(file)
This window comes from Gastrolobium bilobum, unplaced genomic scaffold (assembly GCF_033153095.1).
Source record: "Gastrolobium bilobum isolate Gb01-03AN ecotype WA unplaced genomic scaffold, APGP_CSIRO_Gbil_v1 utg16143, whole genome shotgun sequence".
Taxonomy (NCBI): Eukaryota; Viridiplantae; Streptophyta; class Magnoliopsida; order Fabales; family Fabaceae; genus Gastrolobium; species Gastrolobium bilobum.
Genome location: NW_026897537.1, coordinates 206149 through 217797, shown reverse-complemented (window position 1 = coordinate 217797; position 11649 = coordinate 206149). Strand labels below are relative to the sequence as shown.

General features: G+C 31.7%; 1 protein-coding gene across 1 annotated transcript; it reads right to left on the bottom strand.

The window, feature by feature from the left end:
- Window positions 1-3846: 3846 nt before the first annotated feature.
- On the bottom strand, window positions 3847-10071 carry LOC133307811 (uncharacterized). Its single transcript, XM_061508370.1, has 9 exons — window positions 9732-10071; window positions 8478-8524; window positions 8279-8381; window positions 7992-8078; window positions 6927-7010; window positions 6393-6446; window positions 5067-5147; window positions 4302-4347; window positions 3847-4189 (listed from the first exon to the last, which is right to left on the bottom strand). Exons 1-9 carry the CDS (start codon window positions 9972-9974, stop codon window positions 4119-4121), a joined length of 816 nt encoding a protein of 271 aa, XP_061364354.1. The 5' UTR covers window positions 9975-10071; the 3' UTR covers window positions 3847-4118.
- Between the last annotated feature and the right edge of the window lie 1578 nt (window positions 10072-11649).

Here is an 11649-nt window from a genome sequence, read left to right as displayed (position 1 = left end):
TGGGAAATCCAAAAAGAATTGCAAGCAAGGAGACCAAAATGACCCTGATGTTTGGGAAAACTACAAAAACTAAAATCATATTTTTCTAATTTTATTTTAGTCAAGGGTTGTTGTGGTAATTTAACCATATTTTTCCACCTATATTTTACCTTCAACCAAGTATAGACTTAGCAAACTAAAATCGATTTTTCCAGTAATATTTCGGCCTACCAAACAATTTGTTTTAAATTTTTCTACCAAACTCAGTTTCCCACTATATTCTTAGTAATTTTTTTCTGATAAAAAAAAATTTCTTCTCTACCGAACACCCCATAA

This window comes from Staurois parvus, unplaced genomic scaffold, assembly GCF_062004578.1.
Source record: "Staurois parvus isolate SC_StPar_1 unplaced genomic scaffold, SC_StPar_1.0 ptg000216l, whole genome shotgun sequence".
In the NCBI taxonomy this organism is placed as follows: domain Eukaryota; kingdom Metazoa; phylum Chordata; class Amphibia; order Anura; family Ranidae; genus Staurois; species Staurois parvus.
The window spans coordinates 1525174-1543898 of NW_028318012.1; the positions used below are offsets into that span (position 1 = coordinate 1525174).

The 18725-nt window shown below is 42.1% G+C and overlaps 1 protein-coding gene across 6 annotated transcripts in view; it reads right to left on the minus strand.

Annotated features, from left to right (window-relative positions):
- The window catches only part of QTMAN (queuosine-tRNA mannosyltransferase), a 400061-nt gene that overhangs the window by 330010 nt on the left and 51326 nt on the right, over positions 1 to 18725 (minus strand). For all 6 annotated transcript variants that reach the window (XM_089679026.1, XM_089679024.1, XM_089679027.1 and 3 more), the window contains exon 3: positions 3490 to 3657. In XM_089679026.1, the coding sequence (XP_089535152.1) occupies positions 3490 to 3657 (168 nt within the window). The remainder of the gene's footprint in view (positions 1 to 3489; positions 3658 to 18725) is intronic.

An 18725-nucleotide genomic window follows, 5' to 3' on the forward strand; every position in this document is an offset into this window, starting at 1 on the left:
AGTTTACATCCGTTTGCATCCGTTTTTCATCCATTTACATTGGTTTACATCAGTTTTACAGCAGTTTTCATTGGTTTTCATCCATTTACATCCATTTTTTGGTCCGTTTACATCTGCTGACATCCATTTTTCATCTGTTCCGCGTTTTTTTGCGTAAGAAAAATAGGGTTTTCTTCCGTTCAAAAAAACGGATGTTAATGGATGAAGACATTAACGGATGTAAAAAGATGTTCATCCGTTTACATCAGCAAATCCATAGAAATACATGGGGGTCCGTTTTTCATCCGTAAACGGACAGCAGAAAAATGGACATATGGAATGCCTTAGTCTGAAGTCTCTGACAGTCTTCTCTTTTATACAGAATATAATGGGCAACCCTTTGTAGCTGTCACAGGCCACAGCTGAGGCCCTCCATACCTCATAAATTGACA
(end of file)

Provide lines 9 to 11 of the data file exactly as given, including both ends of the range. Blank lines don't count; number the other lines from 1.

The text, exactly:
- Between the last annotated feature and the right edge of the window lie 1578 nt (window positions 10072-11649).

Here is an 11649-nt window from a genome sequence, read left to right as displayed (position 1 = left end):
TGGGAAATCCAAAAAGAATTGCAAGCAAGGAGACCAAAATGACCCTGATGTTTGGGAAAACTACAAAAACTAAAATCATATTTTTCTAATTTTATTTTAGTCAAGGGTTGTTGTGGTAATTTAACCATATTTTTCCACCTATATTTTACCTTCAACCAAGTATAGACTTAGCAAACTAAAATCGATTTTTCCAGTAATATTTCGGCCTACCAAACAATTTGTTTTAAATTTTTCTACCAAACTCAGTTTCCCACTATATTCTTAGTAATTTTTTTCTGATAAAAAAAAATTTCTTCTCTACCGAACACCCCATAA